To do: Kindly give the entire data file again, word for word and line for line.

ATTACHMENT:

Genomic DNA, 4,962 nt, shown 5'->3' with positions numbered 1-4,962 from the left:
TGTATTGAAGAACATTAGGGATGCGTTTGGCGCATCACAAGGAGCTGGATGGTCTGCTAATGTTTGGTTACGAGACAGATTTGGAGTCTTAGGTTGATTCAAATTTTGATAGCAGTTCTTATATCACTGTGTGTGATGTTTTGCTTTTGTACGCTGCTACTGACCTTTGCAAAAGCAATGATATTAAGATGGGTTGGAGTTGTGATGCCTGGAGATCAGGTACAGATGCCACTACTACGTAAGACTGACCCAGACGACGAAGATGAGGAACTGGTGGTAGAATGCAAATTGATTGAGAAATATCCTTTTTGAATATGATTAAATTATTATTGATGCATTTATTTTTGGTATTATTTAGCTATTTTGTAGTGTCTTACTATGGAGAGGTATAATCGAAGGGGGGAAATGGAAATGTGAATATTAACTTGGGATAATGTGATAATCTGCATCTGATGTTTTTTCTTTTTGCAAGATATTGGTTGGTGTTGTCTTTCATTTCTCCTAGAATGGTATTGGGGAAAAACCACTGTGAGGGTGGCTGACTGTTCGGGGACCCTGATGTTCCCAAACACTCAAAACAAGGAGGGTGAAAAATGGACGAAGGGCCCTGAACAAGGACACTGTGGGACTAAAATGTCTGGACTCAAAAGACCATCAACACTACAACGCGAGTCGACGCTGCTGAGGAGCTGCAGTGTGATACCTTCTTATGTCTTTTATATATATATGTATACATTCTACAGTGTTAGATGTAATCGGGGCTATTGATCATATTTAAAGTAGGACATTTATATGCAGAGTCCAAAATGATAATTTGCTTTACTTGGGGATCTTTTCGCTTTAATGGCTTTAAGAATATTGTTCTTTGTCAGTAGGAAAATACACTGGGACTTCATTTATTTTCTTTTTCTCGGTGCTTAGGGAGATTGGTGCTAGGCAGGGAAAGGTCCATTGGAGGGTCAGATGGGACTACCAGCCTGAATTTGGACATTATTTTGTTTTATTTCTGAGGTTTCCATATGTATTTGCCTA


Genomic DNA, 4,962 nt, shown 5'->3' with positions numbered 1-4,962 from the left:
TGTATTGAAGAACATTAGGGATGCGTTTGGCGCATCACAAGGAGCTGGATGGTCTGCTAATGTTTGGTTACGAGACAGATTTGGAGTCTTAGGTTGATTCAAATTTTGATAGCAGTTCTTATATCACTGTGTGTGATGTTTTGCTTTTGTACGCTGCTACTGACCTTTGCAAAAGCAATGATATTAAGATGGGTTGGAGTTGTGATGCCTGGAGATCAGGTACAGATGCCACTACTACGTAAGACTGACCCAGACGACGAAGATGAGGAACTGGTGGTAGAATGCAAATTGATTGAGAAATATCCTTTTTGAATATGATTAAATTATTATTGATGCATTTATTTTTGGTATTATTTAGCTATTTTGTAGTGTCTTACTATGGAGAGGTATAATCGAAGGGGGGAAATGGAAATGTGAATATTAACTTGGGATAATGTGATAATCTGCATCTGATGTTTTTTCTTTTTGCAAGATATTGGTTGGTGTTGTCTTTCATTTCTCCTAGAATGGTATTGGGGAAAAACCACTGTGAGGGTGGCTGACTGTTCGGGGACCCTGATGTTCCCAAACACTCAAAACAAGGAGGGTGAAAAATGGACGAAGGGCCCTGAACAAGGACACTGTGGGACTAAAATGTCTGGACTCAAAAGACCATCAACACTACAACGCGAGTCGACGCTGCTGAGGAGCTGCAGTGTGATACCTTCTTATGTCTTTTATATATATATGTATACATTCTACAGTGTTAGATGTAATCGGGGCTATTGATCATATTTAAAGTAGGACATTTATATGCAGAGTCCAAAATGATAATTTGCTTTACTTGGGGATCTTTTCGCTTTAATGGCTTTAAGAATATTGTTCTTTGTCAGTAGGAAAATACACTGGGACTTCATTTATTTTCTTTTTCTCGGTGCTTAGGGAGATTGGTGCTAGGCAGGGAAAGGTCCATTGGAGGGTCAGATGGGACTACCAGCCTGAATTTGGACATTATTTTGTTTTATTTCTGAGGTTTCCATATGTATTTGCCTA